Locating algae near a CO2 producing source, such as a coal using manufacturer, can increase the speed algae grows up to five times faster.

The ethanol energy alternative uses corn. In a world with growing food demand and food shortages in parts of the world, more corn will be needed to feed people than for fuel.

One acre of algae can yield 5,000 gallons of oil per year and, since its burns 30% to 50% more hotly than does gasoline, can produce 6,500 gallons of energy equivalent to gasoline.

By contrast, one acre of corn can produce 18 gallons of oil per year, which can be converted through starch fermentation to yield 350 gallons of ethanol, which can then produce 224 gallons of energy equivalent to gasoline.

No other fuel comes close to what algae can produce. The amounts of gallons of oil per acre yielded annually are 610 for palm oil, 276 for coconut, 194 for jatropha, 122 for rapeseed, 105 for cacao, 98 for sunflowers, and 46 for soybeans.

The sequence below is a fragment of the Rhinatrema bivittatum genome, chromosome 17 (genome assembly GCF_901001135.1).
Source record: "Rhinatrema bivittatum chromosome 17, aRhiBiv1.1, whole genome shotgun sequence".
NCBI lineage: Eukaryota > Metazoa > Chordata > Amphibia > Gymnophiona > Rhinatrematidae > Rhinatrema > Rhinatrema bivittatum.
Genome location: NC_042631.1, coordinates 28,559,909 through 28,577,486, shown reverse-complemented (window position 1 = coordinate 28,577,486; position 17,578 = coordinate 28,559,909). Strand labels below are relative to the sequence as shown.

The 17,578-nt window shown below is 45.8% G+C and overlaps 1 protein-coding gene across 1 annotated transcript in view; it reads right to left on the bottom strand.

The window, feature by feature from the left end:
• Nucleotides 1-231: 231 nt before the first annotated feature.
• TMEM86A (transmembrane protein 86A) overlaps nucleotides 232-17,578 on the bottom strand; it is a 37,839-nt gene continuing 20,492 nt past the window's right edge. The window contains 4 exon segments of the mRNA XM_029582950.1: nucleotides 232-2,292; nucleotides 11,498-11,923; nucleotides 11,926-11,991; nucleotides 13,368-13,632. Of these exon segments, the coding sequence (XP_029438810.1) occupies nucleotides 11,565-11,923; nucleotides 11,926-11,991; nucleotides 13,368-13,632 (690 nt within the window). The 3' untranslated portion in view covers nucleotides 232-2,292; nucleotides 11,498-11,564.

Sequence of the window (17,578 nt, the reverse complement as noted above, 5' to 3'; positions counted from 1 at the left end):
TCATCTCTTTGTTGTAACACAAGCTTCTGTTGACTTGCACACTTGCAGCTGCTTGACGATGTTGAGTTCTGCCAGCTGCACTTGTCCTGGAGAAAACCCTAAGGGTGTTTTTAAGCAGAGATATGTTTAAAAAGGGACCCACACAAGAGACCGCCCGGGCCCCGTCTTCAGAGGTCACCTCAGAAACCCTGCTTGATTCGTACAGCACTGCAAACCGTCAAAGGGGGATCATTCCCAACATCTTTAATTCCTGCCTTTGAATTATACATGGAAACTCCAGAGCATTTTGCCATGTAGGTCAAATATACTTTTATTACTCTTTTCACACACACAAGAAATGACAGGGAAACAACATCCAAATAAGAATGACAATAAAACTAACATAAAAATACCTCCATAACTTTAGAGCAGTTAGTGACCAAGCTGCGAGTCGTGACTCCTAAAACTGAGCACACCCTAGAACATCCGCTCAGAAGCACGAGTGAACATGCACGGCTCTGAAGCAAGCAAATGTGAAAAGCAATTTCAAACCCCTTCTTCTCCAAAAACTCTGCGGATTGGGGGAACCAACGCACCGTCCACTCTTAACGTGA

There has been a political decision that American research favor corn producers. There are no Federal government grants for algae research since the 1990s. Private sector research in algae was $29 million in 2007 and $84 million in 2008.

It would take 13 million acres, or 3% of U.S. cropland, to produce the same amount of oil as the .U.S. imports. Converting algae to oil, though, will not require using any existing cropland. This will also allow 40 million acres of corn, currently being converted to ethanol, to be grown for food.

Algae will need nutrients to grow. Algae growth requires sunlight. It will likely need to be mixed so algae underneath the algae on top can receive sunlight. Algae can grow in any type of water, including wastewater.

Some algae are 60% protein and some can be eaten. Most algae, though, present digestive challenges. Some taste baldy and some have no taste. Some algae, served as dulse, dilsk, or sol, is sold in Ireland, Asia, and coastal America. Algae can help feed cattle and aquaculture. This all can reduce the demand for cropland.

Algae development patents have been granted to Monsanto in the U.S., BASF in Germany, and Syngenta in Switzerland. A number of other firms are researching algae, including Raytheon.
A must read for for every US voter and concerned citizen. Great gift item. Made my Christmas shopping list easy.